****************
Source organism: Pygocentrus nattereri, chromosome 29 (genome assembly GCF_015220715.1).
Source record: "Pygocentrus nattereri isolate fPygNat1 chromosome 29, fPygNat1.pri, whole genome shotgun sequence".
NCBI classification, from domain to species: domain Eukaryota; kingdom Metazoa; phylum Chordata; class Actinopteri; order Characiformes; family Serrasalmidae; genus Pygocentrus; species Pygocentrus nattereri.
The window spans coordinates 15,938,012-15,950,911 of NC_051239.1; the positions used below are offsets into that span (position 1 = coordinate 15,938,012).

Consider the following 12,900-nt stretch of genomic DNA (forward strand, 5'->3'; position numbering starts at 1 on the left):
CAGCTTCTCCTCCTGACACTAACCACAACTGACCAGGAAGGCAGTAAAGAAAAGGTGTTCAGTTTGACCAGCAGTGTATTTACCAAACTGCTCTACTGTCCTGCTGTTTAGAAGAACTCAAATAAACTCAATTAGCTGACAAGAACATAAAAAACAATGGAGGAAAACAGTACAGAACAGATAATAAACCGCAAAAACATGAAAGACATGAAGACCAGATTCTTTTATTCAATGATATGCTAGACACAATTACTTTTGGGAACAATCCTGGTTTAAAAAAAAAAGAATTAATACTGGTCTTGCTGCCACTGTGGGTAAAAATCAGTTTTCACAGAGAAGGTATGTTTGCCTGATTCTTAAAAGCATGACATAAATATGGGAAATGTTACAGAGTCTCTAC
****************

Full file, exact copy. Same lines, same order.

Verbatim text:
Source organism: Pygocentrus nattereri, chromosome 29 (genome assembly GCF_015220715.1).
Source record: "Pygocentrus nattereri isolate fPygNat1 chromosome 29, fPygNat1.pri, whole genome shotgun sequence".
NCBI classification, from domain to species: domain Eukaryota; kingdom Metazoa; phylum Chordata; class Actinopteri; order Characiformes; family Serrasalmidae; genus Pygocentrus; species Pygocentrus nattereri.
The window spans coordinates 15,938,012-15,950,911 of NC_051239.1; the positions used below are offsets into that span (position 1 = coordinate 15,938,012).

Consider the following 12,900-nt stretch of genomic DNA (forward strand, 5'->3'; position numbering starts at 1 on the left):
CAGCTTCTCCTCCTGACACTAACCACAACTGACCAGGAAGGCAGTAAAGAAAAGGTGTTCAGTTTGACCAGCAGTGTATTTACCAAACTGCTCTACTGTCCTGCTGTTTAGAAGAACTCAAATAAACTCAATTAGCTGACAAGAACATAAAAAACAATGGAGGAAAACAGTACAGAACAGATAATAAACCGCAAAAACATGAAAGACATGAAGACCAGATTCTTTTATTCAATGATATGCTAGACACAATTACTTTTGGGAACAATCCTGGTTTAAAAAAAAAAGAATTAATACTGGTCTTGCTGCCACTGTGGGTAAAAATCAGTTTTCACAGAGAAGGTATGTTTGCCTGATTCTTAAAAGCATGACATAAATATGGGAAATGTTACAGAGTCTCTAC